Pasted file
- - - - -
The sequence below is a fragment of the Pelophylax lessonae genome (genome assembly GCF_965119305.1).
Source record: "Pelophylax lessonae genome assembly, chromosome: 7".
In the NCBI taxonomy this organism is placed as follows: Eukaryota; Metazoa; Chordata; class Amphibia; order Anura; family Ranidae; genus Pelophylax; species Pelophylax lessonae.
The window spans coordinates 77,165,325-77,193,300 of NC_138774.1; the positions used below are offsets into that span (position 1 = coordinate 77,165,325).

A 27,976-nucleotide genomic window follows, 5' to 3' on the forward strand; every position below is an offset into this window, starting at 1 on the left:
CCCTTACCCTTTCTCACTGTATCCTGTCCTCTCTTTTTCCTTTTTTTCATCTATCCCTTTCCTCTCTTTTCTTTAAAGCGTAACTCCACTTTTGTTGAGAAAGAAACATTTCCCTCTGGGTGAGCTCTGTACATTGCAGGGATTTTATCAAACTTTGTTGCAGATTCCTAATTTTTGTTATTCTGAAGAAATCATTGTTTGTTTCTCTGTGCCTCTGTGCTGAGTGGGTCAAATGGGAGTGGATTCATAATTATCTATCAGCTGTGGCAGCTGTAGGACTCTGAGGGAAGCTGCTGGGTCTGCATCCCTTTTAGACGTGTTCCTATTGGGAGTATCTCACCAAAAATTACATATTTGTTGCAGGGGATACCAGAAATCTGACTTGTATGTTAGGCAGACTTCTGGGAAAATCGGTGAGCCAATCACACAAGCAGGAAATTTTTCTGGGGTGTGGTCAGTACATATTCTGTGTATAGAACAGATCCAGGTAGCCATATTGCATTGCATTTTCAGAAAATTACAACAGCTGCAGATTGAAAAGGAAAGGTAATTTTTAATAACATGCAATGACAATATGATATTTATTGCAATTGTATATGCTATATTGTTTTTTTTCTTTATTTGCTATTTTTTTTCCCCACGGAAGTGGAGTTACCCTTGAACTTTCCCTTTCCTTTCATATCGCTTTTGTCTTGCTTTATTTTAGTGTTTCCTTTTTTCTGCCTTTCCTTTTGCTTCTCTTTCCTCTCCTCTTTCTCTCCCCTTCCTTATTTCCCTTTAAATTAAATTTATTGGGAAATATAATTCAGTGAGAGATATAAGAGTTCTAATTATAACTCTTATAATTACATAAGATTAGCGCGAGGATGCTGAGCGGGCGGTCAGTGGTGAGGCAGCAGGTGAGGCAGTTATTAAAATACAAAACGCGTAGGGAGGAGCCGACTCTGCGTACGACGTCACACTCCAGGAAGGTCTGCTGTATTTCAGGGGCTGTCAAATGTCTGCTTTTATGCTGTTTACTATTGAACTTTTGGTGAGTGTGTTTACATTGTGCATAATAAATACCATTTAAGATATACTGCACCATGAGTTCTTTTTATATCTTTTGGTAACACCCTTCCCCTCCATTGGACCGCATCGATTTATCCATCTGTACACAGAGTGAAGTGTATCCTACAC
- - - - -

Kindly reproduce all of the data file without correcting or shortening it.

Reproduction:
The sequence below is a fragment of the Pelophylax lessonae genome (genome assembly GCF_965119305.1).
Source record: "Pelophylax lessonae genome assembly, chromosome: 7".
In the NCBI taxonomy this organism is placed as follows: Eukaryota; Metazoa; Chordata; class Amphibia; order Anura; family Ranidae; genus Pelophylax; species Pelophylax lessonae.
The window spans coordinates 77,165,325-77,193,300 of NC_138774.1; the positions used below are offsets into that span (position 1 = coordinate 77,165,325).

A 27,976-nucleotide genomic window follows, 5' to 3' on the forward strand; every position below is an offset into this window, starting at 1 on the left:
CCCTTACCCTTTCTCACTGTATCCTGTCCTCTCTTTTTCCTTTTTTTCATCTATCCCTTTCCTCTCTTTTCTTTAAAGCGTAACTCCACTTTTGTTGAGAAAGAAACATTTCCCTCTGGGTGAGCTCTGTACATTGCAGGGATTTTATCAAACTTTGTTGCAGATTCCTAATTTTTGTTATTCTGAAGAAATCATTGTTTGTTTCTCTGTGCCTCTGTGCTGAGTGGGTCAAATGGGAGTGGATTCATAATTATCTATCAGCTGTGGCAGCTGTAGGACTCTGAGGGAAGCTGCTGGGTCTGCATCCCTTTTAGACGTGTTCCTATTGGGAGTATCTCACCAAAAATTACATATTTGTTGCAGGGGATACCAGAAATCTGACTTGTATGTTAGGCAGACTTCTGGGAAAATCGGTGAGCCAATCACACAAGCAGGAAATTTTTCTGGGGTGTGGTCAGTACATATTCTGTGTATAGAACAGATCCAGGTAGCCATATTGCATTGCATTTTCAGAAAATTACAACAGCTGCAGATTGAAAAGGAAAGGTAATTTTTAATAACATGCAATGACAATATGATATTTATTGCAATTGTATATGCTATATTGTTTTTTTTCTTTATTTGCTATTTTTTTTCCCCACGGAAGTGGAGTTACCCTTGAACTTTCCCTTTCCTTTCATATCGCTTTTGTCTTGCTTTATTTTAGTGTTTCCTTTTTTCTGCCTTTCCTTTTGCTTCTCTTTCCTCTCCTCTTTCTCTCCCCTTCCTTATTTCCCTTTAAATTAAATTTATTGGGAAATATAATTCAGTGAGAGATATAAGAGTTCTAATTATAACTCTTATAATTACATAAGATTAGCGCGAGGATGCTGAGCGGGCGGTCAGTGGTGAGGCAGCAGGTGAGGCAGTTATTAAAATACAAAACGCGTAGGGAGGAGCCGACTCTGCGTACGACGTCACACTCCAGGAAGGTCTGCTGTATTTCAGGGGCTGTCAAATGTCTGCTTTTATGCTGTTTACTATTGAACTTTTGGTGAGTGTGTTTACATTGTGCATAATAAATACCATTTAAGATATACTGCACCATGAGTTCTTTTTATATCTTTTGGTAACACCCTTCCCCTCCATTGGACCGCATCGATTTATCCATCTGTACACAGAGTGAAGTGTATCCTACAC